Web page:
Photo: Shenkonic

NY + LA Gay Pride Ban Law Enforcement

At its annual celebration, NYC Pride declared a ban on law enforcement, citing a desire to avoid creating a “atmosphere of fear or harm.”

According to the non-profit group, the ban will be in place not only for this summer’s activities, but for all events until 2025, with any involvement by law enforcement being checked by the Community Relations and Diversity, Accessibility, and Inclusion committees. In a statement, NYC Pride Co-Chair André Thomas said, “This announcement comes after many months of conversation and discussion with key stakeholders in the community.”

In previous years, NYPD officers from the LGBTQ-A community have marched in the parade (usually in full uniform,) and Pride officials thought that this would be inappropriate given that the presence of NYPD officers can feel “dangerous” to community members who’ve experienced excessive force in the past. In a statement, NYC Pride said that “the NYPD is not required to lead first response and security at NYC Pride events.” “We’ll look at all aspects of first response and security that can be delegated to trained private security, community leaders, and volunteers. With a larger budget for security and first response, NYC Pride will be able to develop its own first response emergency plan with private security and provide de-escalation training for first responders as required. Only when absolutely appropriate, as required by city officials, will the NYPD provide first response and security.”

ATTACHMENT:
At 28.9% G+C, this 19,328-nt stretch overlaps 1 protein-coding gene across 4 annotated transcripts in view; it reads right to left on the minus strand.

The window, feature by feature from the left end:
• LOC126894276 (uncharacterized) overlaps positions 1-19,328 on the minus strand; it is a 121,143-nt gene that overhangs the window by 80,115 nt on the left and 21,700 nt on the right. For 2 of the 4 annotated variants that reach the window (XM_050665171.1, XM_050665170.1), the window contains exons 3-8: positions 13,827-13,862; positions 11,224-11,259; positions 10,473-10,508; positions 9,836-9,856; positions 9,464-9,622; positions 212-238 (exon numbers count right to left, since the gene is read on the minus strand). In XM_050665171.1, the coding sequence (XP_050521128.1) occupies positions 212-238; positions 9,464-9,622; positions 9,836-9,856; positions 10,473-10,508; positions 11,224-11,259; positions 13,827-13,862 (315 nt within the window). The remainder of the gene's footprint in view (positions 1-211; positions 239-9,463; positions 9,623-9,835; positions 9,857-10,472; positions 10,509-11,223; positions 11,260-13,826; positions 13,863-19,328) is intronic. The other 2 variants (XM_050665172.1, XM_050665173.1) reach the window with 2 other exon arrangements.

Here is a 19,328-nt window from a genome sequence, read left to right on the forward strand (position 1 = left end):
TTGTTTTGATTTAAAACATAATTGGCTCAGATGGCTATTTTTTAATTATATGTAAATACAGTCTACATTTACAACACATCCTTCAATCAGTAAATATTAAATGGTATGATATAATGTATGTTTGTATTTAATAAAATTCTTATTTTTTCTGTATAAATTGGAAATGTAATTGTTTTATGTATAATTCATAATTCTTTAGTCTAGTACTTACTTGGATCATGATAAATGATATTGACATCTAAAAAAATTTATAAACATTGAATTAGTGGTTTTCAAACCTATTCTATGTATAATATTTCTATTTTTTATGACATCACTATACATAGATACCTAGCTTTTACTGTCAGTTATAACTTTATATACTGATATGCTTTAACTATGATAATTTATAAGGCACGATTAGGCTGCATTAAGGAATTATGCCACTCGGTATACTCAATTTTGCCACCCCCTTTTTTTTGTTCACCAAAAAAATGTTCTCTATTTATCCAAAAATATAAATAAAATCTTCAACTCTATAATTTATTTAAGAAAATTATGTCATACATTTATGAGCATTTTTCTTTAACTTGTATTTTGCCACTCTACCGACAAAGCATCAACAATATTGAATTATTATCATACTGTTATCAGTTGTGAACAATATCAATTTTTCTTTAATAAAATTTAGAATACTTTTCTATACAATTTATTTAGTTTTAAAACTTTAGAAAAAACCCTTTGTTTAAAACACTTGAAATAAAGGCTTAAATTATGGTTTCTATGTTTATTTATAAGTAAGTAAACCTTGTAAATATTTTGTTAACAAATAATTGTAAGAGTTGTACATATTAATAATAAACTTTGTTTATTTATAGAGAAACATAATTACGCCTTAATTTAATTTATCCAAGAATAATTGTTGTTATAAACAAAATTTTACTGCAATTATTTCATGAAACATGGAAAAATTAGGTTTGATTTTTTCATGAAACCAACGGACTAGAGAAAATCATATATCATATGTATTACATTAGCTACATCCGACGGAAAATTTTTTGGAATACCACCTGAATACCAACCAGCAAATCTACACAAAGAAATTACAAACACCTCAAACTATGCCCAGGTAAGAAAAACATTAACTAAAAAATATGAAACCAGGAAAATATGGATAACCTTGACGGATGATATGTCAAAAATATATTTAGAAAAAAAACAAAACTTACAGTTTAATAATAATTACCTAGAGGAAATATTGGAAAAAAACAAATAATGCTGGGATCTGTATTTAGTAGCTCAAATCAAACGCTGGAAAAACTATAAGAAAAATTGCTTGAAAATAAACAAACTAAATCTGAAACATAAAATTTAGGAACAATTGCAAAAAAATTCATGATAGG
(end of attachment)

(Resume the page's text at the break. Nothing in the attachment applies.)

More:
The prohibition, according to NYPD Deputy Commissioner John Miller, is “disappointing” and Tweeted “NYC Pride’s decision to exclude members of the NYPD from Pride events is hurtful and disappointing.” “The oxygen of reform is inclusion and dialogue.” New York City Mayor Bill de Blasio reiterated the feelings of the NYPD on Monday, calling NYC Pride’s decision “a mistake.”

“First and foremost, we must keep people safe, and this has been an incredibly safe, positive event, and we must be mindful of maintaining that,” Mayor de Blasio said at City Hall. “Second, I believe in inclusion, and one of the issues we’re discussing is officers who are members of the LGBT community who want to march and express their pride and solidarity with the community, as well as their desire to keep changing the NYPD and the city. I believe it is something that should be embraced.”

On the other side of the country L.A. Pride had a similar issue with law enforcement at its 2020 celebrations when, last summer, an organized march in support of the black community was cancelled after they “overlooked the direct police involvement that permitting involved” when applying for city permits. Instead, on the day the Pride march was scheduled to take place, an unofficial group was formed to organize a march called “All Black Lives Matter.” L.A. Pride backed the decision of members of the Black LGBTQ community to march without the group.

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Author: Luke Traina

Photo: Shenkonic